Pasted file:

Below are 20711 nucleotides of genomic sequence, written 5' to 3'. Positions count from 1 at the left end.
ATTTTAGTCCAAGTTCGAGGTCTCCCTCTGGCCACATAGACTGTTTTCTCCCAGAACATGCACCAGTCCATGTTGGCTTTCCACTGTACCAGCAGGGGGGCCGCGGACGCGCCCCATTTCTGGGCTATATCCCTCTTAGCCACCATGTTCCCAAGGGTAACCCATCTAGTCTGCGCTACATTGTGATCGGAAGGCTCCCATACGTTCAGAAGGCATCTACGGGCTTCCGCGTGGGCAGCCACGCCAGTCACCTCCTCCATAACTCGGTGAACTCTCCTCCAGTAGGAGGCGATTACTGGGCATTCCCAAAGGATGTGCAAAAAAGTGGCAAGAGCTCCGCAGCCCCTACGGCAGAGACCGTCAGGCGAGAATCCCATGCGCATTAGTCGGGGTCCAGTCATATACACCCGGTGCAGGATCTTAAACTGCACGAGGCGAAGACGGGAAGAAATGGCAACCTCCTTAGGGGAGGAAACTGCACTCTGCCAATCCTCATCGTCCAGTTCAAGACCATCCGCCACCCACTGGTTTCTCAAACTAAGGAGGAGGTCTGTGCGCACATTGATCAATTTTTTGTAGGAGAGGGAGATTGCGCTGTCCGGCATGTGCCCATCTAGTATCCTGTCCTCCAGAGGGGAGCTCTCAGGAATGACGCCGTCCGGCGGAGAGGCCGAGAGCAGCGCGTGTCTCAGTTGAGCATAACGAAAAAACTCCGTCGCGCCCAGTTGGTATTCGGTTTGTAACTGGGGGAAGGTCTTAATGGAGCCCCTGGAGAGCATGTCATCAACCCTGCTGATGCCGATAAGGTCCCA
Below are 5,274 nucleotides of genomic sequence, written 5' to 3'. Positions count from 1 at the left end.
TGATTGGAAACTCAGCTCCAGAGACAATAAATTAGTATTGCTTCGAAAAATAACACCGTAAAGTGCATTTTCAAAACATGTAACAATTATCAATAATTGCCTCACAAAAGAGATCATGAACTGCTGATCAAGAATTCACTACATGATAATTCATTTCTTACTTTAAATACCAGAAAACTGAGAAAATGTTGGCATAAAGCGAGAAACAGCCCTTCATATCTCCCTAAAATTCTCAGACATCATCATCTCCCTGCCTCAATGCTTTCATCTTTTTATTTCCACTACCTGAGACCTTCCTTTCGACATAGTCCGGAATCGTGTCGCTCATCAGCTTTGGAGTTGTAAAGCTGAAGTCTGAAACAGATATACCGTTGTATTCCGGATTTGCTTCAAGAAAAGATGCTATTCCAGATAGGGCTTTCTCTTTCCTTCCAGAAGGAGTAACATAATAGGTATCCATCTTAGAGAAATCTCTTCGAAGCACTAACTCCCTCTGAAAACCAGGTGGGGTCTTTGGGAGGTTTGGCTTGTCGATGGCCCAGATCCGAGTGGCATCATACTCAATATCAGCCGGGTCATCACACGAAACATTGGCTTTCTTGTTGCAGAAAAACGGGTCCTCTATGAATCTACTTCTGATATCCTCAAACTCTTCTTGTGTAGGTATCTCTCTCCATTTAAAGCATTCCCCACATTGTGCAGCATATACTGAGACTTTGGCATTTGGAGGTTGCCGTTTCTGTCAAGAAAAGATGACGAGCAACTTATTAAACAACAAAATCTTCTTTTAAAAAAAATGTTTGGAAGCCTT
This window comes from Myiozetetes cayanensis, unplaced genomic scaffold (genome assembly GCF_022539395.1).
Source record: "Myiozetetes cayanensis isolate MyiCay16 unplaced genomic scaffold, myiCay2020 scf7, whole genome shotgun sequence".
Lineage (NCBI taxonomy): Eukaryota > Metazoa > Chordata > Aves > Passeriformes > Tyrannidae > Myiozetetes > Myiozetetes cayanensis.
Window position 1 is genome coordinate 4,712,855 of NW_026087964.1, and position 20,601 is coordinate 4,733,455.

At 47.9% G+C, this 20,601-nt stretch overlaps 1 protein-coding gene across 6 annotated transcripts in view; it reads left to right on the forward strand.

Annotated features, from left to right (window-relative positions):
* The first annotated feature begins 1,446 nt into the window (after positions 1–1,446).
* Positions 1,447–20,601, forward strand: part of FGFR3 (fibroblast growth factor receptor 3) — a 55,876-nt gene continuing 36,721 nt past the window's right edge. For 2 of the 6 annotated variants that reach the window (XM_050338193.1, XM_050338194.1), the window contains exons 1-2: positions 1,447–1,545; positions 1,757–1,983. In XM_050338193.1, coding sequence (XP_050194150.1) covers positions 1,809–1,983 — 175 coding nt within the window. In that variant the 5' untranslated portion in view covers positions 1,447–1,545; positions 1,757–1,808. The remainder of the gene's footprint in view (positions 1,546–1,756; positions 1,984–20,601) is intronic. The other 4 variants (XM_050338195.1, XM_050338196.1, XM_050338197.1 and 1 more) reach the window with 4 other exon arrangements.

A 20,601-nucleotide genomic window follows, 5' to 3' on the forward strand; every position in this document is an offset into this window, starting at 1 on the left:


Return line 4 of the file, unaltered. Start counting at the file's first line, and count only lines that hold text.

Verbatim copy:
TGATTGGAAACTCAGCTCCAGAGACAATAAATTAGTATTGCTTCGAAAAATAACACCGTAAAGTGCATTTTCAAAACATGTAACAATTATCAATAATTGCCTCACAAAAGAGATCATGAACTGCTGATCAAGAATTCACTACATGATAATTCATTTCTTACTTTAAATACCAGAAAACTGAGAAAATGTTGGCATAAAGCGAGAAACAGCCCTTCATATCTCCCTAAAATTCTCAGACATCATCATCTCCCTGCCTCAATGCTTTCATCTTTTTATTTCCACTACCTGAGACCTTCCTTTCGACATAGTCCGGAATCGTGTCGCTCATCAGCTTTGGAGTTGTAAAGCTGAAGTCTGAAACAGATATACCGTTGTATTCCGGATTTGCTTCAAGAAAAGATGCTATTCCAGATAGGGCTTTCTCTTTCCTTCCAGAAGGAGTAACATAATAGGTATCCATCTTAGAGAAATCTCTTCGAAGCACTAACTCCCTCTGAAAACCAGGTGGGGTCTTTGGGAGGTTTGGCTTGTCGATGGCCCAGATCCGAGTGGCATCATACTCAATATCAGCCGGGTCATCACACGAAACATTGGCTTTCTTGTTGCAGAAAAACGGGTCCTCTATGAATCTACTTCTGATATCCTCAAACTCTTCTTGTGTAGGTATCTCTCTCCATTTAAAGCATTCCCCACATTGTGCAGCATATACTGAGACTTTGGCATTTGGAGGTTGCCGTTTCTGTCAAGAAAAGATGACGAGCAACTTATTAAACAACAAAATCTTCTTTTAAAAAAAATGTTTGGAAGCCTT